The maximum re-corded total snowfall at Kenai was 118 inches in the winter of 1994-1995. That winter also had the snowiest recorded month, 51.6 inches in November 1994.
The winter with the least snowfall was 1980-1981, when only 14.9 inches fell altogether.
Snowfall varies around the Kenai Peninsula and from year to year, but when all the numbers are averaged, they come out fairly consistent. The mean annual snowfall at Kenai is 61.8 inches; at Cooper Landing 42.2 inches; at Kasilof 53.6 inches; at Homer 56.0 inches and at Seward 80.4 inches.
Individual snow crystals can fall from the sky. Snowflakes are collections of snow crystals loosely bound together into a puff-ball. These can grow to large sizes, up to about the width of a hand in some cases when the snow is especially wet and sticky.
Is each snowflake really unique?
According to scientists from Cal Tech who studied ice and snow crystals, a typical small snow crystal contains about 10 billion billions of molecules and passes through an array of environmental conditions during formation. They concluded the odds of any two being alike in nature are vanishingly small.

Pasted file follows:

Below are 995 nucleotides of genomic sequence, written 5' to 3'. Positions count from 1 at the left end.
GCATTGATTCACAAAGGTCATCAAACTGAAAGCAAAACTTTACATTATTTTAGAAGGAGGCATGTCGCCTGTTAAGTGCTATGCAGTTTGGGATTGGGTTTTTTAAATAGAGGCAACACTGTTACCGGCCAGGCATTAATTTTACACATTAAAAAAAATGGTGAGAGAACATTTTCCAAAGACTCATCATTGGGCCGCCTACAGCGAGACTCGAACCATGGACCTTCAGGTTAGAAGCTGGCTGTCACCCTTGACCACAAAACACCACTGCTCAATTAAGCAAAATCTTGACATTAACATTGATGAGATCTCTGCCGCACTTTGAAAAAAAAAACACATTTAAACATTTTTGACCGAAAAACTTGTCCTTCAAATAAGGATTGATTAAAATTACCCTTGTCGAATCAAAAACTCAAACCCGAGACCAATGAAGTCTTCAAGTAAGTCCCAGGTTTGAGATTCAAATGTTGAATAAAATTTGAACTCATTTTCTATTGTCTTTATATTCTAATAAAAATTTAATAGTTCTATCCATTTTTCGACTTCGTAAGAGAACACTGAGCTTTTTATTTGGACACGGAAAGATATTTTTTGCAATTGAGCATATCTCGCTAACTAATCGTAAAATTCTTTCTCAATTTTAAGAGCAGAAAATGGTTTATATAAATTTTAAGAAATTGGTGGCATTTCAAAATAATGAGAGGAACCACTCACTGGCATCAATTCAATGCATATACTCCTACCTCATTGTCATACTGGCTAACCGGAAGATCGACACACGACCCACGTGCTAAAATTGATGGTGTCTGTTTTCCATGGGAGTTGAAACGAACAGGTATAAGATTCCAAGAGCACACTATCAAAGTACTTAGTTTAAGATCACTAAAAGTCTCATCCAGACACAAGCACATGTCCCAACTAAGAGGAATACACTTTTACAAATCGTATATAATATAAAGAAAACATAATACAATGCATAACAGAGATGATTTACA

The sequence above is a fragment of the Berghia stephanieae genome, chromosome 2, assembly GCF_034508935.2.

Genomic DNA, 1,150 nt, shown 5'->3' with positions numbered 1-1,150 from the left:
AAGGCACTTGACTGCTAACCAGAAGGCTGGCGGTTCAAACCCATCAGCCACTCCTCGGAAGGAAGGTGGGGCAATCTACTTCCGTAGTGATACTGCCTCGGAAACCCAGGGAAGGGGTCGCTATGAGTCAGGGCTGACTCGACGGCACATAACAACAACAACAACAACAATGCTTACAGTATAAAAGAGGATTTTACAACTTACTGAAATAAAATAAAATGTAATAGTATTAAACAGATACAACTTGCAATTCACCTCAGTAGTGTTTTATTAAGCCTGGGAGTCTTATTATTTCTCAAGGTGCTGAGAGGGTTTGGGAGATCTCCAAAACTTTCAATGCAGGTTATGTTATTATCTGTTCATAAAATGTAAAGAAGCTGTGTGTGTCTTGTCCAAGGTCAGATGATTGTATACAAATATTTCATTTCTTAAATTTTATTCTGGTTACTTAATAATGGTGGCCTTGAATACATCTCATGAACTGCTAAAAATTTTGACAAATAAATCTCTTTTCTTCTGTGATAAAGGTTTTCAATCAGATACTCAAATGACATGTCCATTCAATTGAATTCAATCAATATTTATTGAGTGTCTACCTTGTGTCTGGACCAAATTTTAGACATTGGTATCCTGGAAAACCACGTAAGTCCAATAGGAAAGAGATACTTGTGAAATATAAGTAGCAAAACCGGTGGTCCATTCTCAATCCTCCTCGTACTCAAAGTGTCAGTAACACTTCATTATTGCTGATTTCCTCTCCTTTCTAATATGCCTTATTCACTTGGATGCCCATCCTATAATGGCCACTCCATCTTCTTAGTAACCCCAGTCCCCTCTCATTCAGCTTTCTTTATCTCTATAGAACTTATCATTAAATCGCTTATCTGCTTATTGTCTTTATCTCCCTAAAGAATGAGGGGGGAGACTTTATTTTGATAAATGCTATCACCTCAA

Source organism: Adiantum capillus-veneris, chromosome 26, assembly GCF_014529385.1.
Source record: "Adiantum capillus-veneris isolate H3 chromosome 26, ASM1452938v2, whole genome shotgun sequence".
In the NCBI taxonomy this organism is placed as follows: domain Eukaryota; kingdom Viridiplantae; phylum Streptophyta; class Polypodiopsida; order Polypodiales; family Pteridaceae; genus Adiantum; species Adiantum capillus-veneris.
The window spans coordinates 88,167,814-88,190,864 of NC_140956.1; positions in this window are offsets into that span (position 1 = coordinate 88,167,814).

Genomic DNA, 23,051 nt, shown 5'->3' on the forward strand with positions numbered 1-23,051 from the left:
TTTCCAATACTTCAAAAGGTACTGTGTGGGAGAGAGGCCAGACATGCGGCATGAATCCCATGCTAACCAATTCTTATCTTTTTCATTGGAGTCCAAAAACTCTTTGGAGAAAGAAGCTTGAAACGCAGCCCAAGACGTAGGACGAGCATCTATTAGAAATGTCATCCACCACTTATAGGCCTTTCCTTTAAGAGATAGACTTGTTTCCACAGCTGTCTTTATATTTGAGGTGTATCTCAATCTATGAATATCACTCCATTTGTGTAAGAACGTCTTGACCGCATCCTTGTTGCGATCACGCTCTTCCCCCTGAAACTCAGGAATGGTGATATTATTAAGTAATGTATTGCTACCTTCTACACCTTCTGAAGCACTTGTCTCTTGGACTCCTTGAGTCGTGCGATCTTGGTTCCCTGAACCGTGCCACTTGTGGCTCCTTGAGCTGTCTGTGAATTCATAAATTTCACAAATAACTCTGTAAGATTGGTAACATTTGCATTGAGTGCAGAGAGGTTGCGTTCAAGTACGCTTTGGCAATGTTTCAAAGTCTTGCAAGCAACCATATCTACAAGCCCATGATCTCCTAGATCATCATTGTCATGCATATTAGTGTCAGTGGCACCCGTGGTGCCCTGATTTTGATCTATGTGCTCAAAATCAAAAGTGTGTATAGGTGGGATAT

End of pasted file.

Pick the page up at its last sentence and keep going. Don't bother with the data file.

Snow particles are based on a six-sided crystal structure, based in turn on molecular shape of the hydrogen and oxygen bonds in water. Ice, under high pressures or extremely cold temperatures, can take other shapes as well.
Snowflake shapes depend on temperature. The classic six-pointed star with varying degrees of lacy complexity forms near 5 degrees. A few degrees colder or warmer, between about 3 to minus 8 and 10 to 14, and the crystals are flat, plate-like forms. Hollow hexagonal columns appear at temperatures between 21 and 14 and again when the temperature is minus 8 or lower. Six-sided needles appear at temperatures in the low 20s, and flat hexagonal plates show up nearer the freezing point.
Individual snow crystals are transparent. But snow looks white because light gets scattered and reflected among the zillions of tiny surfaces. Since all colors from the visible light are scattered equally, the result looks white to us.
Once snow is on the ground, water moves through it depending on the temperature. During cold weather, water sublimates from the insulated, warmer deep layers up to the surface and evaporates, leaving the deep snow more porous and weak. During thaws, water trickles downward and converts the deepest snow into icy kernels.
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